by Enrique Bekerman
When my son Randy was 4 years old he invited a neighborhood friend to play. My wife admonished the boys to take “only one toy out at a time”. My son agreed, but when my wife returned, to her dismay all of Randy’s toys were scattered all over the room.
Randy, noticing my wife’s obvious displeasure, quickly protested his innocence by proclaiming “but mommy, you said to ‘take one toy out at a time’, and that’s what we did!”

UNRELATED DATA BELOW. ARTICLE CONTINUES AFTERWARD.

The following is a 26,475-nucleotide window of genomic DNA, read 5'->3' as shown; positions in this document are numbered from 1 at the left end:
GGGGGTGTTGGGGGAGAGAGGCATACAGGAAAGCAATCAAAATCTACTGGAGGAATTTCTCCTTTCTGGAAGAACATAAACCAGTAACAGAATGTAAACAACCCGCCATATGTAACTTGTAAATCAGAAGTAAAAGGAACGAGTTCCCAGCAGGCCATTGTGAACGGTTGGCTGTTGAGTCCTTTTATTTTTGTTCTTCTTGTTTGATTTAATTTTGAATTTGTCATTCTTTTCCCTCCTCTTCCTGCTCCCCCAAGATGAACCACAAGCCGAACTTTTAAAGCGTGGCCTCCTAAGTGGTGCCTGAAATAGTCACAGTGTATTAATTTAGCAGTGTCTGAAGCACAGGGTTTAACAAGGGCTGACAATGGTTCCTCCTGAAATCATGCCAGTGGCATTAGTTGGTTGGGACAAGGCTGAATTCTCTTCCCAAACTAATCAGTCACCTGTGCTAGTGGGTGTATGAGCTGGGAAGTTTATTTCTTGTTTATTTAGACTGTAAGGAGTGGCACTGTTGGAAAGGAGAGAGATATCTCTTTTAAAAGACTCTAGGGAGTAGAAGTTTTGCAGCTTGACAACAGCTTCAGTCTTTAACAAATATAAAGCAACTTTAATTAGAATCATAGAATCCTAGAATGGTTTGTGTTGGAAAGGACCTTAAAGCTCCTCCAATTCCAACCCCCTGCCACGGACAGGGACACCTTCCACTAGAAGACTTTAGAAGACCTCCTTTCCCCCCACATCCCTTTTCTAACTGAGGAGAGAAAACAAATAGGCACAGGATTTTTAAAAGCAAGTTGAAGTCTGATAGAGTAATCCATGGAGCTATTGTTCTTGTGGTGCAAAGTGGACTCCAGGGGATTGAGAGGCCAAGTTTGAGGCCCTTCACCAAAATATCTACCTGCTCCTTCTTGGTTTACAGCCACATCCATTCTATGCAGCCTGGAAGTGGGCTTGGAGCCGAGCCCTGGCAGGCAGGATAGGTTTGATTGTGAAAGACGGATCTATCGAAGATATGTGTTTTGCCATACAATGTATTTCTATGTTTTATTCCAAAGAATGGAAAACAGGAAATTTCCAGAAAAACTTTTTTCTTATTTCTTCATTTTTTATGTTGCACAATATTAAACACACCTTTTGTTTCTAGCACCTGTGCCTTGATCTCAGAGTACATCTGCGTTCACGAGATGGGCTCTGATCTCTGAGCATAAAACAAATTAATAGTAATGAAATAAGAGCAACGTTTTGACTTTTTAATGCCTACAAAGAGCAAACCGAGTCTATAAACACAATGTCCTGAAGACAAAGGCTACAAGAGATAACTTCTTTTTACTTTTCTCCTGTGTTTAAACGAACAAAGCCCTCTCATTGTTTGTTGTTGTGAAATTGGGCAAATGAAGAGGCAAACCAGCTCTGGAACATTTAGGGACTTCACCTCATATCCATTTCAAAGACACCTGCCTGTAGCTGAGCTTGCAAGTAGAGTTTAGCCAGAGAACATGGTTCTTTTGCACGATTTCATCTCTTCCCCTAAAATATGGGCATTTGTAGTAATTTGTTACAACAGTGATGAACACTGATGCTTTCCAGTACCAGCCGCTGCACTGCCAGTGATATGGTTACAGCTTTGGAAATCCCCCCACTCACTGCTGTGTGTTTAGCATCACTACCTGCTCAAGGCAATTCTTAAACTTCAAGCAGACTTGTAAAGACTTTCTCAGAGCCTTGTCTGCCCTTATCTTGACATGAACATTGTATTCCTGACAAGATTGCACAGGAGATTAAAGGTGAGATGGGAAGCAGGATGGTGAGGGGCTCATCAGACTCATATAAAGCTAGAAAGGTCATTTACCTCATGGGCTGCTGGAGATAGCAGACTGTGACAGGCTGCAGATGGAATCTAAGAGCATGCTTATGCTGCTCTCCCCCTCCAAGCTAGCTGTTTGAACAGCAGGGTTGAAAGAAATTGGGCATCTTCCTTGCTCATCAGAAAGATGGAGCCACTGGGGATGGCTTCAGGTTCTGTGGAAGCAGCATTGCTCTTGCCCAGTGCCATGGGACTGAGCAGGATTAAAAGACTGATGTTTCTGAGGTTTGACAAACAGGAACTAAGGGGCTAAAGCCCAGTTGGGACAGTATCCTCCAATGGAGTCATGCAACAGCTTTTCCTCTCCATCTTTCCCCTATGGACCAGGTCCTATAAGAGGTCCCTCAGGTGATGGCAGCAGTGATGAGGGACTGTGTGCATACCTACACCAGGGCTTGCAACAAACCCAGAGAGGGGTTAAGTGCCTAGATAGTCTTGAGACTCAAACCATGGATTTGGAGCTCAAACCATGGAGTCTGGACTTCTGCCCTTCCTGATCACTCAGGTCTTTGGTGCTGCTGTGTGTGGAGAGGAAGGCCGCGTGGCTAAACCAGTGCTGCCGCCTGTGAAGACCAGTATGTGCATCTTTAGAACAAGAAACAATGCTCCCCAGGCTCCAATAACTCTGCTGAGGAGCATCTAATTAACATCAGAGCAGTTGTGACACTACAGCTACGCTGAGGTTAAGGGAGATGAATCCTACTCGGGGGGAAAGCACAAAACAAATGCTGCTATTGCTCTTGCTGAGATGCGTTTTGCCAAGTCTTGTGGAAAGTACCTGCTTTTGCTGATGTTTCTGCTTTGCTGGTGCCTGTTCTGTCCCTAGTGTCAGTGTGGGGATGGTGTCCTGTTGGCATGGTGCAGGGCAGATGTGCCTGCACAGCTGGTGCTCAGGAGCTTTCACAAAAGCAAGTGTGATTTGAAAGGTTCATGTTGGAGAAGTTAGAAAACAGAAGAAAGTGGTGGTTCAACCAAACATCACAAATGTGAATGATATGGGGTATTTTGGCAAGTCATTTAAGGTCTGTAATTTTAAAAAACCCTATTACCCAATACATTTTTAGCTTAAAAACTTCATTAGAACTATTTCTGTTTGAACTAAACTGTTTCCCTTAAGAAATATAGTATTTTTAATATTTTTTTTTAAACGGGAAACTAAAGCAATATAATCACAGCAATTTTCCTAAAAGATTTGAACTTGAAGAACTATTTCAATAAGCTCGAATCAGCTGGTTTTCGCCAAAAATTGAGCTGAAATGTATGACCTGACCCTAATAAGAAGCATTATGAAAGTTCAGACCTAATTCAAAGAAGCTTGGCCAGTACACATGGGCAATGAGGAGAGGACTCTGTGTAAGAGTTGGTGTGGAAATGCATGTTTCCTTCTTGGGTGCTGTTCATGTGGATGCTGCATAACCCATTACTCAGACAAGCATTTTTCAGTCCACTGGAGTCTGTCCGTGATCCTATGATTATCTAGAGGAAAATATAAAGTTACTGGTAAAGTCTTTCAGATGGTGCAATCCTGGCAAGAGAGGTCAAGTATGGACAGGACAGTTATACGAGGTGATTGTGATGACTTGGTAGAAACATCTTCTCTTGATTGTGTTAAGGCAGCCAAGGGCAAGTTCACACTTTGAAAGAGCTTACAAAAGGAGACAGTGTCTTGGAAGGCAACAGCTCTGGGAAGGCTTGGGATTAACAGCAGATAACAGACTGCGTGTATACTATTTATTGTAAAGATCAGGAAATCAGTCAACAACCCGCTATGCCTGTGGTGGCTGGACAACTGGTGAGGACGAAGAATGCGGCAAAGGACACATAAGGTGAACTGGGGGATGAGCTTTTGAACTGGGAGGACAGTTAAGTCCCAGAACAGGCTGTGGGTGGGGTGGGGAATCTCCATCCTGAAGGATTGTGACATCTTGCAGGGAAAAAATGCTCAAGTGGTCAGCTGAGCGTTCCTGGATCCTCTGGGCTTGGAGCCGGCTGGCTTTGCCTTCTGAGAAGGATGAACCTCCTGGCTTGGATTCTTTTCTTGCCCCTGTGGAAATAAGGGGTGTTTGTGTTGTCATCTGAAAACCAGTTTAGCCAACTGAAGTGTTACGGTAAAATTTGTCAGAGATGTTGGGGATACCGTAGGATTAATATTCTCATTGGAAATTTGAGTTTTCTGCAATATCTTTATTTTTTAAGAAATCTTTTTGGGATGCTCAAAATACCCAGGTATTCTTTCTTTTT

Clearly, my wife was disarmed by this remark, since the boys had followed her instructions literally and taken every toy out one at a time! She had neglected to instruct the boys to replace each toy before taking the next one out
Doesn’t this story ring a bell with you? How often do you encounter that your spouse, colleague or employee totally misconstrues what you are saying? Unfortunately, often this “crossing of wires” is only discovered after the damage is done. We tend to leave the obvious out, as in the story above, assuming that it is equally obvious to the listener; but that is not always the case.